Thursday, August 31, 2006

"Unsafe [and] Destructive"

I recently overheard someone say if the levees in would be rebuilt in Louisiana, then that Gulf state would return to normal. Normal
didn't include development as humans have long known it. Rivers have lives, and those lives include building banks and overflowing them.

Over a one and one-half centuries ago, Louisiana's state engineer, A.D. Wooldridge wrote:
"I find myself forced to the conclusion that entire dependence on the leveeing system is not only unsafe for us, but I think will be destructive to those who shall come after us."
The Christian Science Monitor cites Mr. Woolridge, as well as his predecessor, in its article in today's issue. [This article also conains links to the Monitor's 3-part series on Katrina's effects on states in the Gulf.]

No native of our South and no Dutch boy, either, I am ignorant of low lands. Levees sounded like an idea that would work. However, after reading "side-comments" about New Orleans in novels, I began to think of it like a Venice, Italy, a city which is always fighting rising waters and living on borrowed time in its fight.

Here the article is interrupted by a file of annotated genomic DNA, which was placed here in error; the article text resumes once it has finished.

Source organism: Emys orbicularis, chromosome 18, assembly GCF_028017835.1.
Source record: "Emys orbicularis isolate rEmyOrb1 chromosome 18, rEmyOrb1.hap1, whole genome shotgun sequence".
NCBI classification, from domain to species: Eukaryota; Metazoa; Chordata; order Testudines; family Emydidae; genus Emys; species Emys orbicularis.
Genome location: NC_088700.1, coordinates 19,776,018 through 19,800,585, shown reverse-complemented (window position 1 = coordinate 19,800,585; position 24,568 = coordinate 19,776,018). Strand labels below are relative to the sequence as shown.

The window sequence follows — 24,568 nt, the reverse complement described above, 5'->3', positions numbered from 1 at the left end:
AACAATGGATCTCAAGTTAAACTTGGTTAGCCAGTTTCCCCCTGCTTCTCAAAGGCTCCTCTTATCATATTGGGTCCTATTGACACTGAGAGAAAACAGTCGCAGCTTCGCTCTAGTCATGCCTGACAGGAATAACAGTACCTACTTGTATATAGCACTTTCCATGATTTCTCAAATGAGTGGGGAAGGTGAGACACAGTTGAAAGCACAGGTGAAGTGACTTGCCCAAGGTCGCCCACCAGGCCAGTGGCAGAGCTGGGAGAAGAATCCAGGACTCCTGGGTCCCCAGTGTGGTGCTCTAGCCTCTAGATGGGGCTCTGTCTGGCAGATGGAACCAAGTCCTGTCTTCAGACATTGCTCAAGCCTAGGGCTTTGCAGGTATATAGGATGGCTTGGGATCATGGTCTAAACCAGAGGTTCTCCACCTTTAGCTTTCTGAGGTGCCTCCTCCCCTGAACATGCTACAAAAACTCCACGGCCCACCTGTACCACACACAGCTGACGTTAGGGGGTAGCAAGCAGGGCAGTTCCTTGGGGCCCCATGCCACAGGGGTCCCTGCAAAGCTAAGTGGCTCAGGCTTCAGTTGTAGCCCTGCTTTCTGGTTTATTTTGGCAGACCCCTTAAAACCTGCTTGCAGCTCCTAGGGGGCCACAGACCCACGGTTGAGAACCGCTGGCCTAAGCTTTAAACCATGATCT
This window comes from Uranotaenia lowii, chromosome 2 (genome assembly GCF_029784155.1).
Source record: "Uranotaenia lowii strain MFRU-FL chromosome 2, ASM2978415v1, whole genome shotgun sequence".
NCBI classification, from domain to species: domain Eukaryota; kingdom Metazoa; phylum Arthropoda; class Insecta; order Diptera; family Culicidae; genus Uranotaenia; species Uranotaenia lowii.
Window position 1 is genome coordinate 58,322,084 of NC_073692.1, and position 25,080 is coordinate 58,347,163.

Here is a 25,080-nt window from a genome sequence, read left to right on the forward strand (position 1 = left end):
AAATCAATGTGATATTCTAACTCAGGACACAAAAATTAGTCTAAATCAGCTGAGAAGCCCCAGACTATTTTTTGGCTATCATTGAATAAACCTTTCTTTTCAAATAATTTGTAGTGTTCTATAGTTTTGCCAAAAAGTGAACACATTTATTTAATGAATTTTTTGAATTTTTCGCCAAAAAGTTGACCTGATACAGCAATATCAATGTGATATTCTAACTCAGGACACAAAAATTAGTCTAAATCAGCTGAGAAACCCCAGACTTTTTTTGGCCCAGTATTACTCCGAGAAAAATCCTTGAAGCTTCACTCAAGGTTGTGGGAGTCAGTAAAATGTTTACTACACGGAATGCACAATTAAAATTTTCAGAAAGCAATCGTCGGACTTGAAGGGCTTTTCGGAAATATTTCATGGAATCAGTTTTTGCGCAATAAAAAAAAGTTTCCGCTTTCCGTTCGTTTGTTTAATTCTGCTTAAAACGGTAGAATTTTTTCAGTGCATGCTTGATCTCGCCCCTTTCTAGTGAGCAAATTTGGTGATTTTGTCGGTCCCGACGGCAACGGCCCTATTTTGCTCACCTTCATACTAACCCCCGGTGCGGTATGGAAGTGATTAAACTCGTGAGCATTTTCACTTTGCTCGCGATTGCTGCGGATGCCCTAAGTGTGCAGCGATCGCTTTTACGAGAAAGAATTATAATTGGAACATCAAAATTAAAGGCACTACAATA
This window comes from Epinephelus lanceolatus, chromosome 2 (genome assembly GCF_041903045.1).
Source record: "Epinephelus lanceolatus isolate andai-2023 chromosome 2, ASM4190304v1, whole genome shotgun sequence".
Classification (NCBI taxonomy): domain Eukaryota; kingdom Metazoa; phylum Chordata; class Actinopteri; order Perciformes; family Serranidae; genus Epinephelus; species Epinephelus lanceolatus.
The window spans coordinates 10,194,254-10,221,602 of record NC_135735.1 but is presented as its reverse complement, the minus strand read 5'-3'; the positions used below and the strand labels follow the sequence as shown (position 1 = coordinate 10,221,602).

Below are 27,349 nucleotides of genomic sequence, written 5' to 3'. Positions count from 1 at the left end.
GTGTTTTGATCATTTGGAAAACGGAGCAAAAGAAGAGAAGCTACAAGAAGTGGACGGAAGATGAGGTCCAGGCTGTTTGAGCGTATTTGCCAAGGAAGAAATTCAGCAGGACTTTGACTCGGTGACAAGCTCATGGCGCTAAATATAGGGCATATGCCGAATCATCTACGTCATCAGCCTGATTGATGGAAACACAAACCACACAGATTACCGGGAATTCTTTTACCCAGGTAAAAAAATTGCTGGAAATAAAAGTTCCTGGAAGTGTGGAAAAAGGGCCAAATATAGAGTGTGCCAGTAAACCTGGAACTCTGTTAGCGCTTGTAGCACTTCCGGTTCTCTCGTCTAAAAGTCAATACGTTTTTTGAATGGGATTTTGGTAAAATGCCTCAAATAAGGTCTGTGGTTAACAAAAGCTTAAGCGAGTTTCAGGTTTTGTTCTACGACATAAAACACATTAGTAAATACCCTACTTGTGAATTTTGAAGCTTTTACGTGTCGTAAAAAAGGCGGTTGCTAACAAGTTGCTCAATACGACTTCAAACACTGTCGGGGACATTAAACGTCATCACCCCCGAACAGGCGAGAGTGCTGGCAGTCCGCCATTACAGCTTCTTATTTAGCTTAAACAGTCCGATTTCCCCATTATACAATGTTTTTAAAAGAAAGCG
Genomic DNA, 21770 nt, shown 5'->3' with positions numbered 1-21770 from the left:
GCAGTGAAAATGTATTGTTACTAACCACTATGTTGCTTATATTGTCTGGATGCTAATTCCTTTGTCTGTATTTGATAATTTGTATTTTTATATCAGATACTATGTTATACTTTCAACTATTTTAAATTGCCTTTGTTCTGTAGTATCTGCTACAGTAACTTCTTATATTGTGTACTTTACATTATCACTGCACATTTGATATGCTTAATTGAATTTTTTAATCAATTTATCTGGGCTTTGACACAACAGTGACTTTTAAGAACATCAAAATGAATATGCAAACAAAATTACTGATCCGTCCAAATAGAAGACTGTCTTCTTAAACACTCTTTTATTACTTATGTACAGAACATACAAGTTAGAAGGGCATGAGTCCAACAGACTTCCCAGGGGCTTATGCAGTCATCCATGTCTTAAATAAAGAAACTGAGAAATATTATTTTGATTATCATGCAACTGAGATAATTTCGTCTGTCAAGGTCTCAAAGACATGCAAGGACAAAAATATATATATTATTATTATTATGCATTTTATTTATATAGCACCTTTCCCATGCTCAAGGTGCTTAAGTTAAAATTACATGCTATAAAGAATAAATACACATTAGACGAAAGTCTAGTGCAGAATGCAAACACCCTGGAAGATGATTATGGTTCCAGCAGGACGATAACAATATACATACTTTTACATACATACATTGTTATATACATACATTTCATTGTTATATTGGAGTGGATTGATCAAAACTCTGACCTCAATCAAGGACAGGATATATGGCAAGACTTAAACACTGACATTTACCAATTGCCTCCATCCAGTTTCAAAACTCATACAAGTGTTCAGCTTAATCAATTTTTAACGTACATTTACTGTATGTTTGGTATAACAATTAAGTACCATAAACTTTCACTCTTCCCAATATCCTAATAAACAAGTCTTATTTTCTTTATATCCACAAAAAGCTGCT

The fact is that levees are not--have not been since 1927, when the idea followed the worst flood in history up to then--good ideas. Levees prevent banks from growing. They "raise the river and allow the land to sink," as Mr. Peter Spotts reports in the same article.

While I remain ignorant about what can be done for the states abutting the Mississippi delta region, I am more convinced that humans need to be more wary about what we do to the environment and more concerned about how what we do will affect the environment in the long term as well as the short.

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